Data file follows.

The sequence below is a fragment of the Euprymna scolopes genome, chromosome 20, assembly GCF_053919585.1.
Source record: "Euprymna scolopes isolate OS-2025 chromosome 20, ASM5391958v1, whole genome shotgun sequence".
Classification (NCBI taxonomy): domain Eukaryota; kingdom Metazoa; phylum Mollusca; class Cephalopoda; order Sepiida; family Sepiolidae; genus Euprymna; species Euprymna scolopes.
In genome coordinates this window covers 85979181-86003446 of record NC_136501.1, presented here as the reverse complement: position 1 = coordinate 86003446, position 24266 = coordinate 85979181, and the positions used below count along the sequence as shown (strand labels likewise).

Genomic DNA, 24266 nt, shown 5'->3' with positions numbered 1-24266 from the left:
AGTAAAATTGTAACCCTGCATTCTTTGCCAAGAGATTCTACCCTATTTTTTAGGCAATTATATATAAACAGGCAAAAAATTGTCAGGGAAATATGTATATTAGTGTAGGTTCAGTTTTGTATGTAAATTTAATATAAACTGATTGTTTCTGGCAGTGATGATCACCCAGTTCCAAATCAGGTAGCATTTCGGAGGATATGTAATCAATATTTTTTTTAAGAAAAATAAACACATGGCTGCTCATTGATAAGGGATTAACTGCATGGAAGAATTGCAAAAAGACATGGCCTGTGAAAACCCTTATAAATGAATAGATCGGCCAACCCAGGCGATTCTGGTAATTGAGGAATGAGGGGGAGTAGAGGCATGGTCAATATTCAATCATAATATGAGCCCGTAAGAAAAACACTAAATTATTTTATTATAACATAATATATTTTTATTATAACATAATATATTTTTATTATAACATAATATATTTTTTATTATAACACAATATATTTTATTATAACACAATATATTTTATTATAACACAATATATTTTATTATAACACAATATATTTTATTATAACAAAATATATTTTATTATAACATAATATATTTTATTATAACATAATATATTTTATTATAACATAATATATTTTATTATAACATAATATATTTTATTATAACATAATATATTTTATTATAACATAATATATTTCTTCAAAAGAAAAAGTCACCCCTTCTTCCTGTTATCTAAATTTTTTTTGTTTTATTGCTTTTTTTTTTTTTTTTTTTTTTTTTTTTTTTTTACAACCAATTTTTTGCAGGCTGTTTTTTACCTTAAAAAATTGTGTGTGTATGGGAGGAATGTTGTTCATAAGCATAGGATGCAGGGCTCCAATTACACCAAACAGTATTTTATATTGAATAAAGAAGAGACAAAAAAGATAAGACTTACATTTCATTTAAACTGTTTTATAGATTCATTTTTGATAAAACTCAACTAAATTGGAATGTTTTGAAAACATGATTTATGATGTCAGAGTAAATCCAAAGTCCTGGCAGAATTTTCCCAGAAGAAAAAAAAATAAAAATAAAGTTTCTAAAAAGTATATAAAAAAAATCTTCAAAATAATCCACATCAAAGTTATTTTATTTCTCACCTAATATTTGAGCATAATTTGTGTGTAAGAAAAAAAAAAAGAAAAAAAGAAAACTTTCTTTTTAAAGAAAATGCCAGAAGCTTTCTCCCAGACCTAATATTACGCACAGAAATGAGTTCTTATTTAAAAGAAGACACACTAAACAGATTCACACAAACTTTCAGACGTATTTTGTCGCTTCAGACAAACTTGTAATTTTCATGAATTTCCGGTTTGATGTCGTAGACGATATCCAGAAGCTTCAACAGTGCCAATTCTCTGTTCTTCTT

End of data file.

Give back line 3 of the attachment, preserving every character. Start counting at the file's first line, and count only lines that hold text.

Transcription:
Classification (NCBI taxonomy): domain Eukaryota; kingdom Metazoa; phylum Mollusca; class Cephalopoda; order Sepiida; family Sepiolidae; genus Euprymna; species Euprymna scolopes.